Teamwork: Introverts vs. Extroverts

  • 3 mins read

I’ve been writing about teams and brainstorming, and reviewing all the research that shows that individual work is actually more creative than group brainstorming.
The one exception to effective brainstorming is when it is done online. When properly managed, groups that brainstorm online perform better than individuals – and the larger the group, the better it performs. The same holds true for academic research: Professors who collaborate electronically tend to produce more influential research.
What we fail to realize is that participating in an online working group is a form of solitude unto itself. Nevertheless, brainstorming continues to be a popular method within organizations and with teams.
Participants in brainstorming sessions usually believe their group performed much better than it actually did. Brainstorming makes people feel attached, but social glue is far different from genuine creativity.
Introverts vs. Extroverts
In the work I do leadership coaching, I see big differences in work styles depending on whether one is an introvert or an extrovert. One’s attraction to working in social groups may be culturally influenced.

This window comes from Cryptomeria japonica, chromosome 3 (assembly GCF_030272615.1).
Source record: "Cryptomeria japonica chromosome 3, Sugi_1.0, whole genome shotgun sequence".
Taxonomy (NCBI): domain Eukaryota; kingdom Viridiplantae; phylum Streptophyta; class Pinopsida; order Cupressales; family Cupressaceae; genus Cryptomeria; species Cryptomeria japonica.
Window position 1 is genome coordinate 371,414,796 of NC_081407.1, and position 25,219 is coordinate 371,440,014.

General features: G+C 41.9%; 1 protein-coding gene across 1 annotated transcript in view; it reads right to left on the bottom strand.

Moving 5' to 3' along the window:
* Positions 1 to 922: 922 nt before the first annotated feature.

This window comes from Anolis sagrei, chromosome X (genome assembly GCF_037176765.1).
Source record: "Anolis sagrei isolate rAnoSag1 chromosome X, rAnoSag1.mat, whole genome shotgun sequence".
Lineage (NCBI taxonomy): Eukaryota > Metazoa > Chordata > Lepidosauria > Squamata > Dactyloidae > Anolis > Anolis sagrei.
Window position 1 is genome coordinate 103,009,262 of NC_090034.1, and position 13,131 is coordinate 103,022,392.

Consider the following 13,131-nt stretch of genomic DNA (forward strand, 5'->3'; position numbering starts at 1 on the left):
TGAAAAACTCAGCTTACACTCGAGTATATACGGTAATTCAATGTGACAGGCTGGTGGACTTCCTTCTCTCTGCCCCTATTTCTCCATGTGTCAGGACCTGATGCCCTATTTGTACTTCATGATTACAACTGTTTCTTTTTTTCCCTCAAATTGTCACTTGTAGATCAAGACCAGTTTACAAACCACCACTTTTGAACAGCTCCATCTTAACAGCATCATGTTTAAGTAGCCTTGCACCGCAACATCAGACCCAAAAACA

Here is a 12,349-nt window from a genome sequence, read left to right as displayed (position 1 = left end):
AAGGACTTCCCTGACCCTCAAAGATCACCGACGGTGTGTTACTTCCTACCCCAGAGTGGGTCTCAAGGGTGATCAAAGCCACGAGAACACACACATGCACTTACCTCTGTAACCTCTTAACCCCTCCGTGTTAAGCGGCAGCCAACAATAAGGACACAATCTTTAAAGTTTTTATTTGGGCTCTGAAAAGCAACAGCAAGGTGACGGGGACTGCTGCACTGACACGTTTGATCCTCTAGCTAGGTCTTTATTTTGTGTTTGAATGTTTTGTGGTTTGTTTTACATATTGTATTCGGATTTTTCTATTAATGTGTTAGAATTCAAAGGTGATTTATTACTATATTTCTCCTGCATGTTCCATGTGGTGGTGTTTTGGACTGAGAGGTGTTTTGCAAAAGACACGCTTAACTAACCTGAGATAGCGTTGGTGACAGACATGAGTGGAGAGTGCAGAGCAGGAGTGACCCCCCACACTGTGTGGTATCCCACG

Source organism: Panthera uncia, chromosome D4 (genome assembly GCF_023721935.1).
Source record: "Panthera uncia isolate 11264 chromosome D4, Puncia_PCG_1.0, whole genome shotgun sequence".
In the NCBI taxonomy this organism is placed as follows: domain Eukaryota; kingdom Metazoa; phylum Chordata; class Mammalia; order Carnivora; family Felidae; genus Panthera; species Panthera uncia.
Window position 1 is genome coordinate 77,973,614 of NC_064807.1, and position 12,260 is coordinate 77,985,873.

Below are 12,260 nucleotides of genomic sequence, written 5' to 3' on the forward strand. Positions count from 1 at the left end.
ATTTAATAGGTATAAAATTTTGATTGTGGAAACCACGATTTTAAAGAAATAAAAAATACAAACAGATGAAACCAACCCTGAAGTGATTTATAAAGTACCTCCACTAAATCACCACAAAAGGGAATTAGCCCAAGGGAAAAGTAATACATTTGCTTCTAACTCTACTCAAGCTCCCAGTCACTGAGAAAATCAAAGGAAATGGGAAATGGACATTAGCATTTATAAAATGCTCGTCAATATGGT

In the U.S., for example, companies tend to idealize charismatic extroverts. (Think celebrities and media-savvy CEOs.) Because extroverts usually talk the most (and often the loudest), their ideas are heard and often implemented.
Psychologists agree that introverts and extroverts work differently. Extroverts tend to tackle assignments quickly. They make fast and sometimes rash decisions. They are comfortable with multitasking and risk-taking.
Introverts often work more slowly and deliberately. They prefer to focus on one task at a time, and they dislike interruptions and noisy environments that interfere with concentration.
Extroverts think out loud and on their feet; they prefer talking to listening and are comfortable with conflict, but not with solitude.
Introverts, in contrast, may have strong social skills and enjoy some parties and business meetings, but after a while they wish they were at home with a good book. They prefer to devote their social energies to close friends, colleagues and family. They listen more than they talk, think before they speak and often express themselves better in writing than in conversation. They tend to dislike conflict.
To learn more about the important differences in introverts and extroverts working in teams, I recommend Susan Cain’s book, Quiet: The Power of Introverts in a World that Can’t Stop Talking.
Leaders must understand each team member’s strengths and temperament. The most effective teams are composed of a healthy mix of introverts and extroverts.

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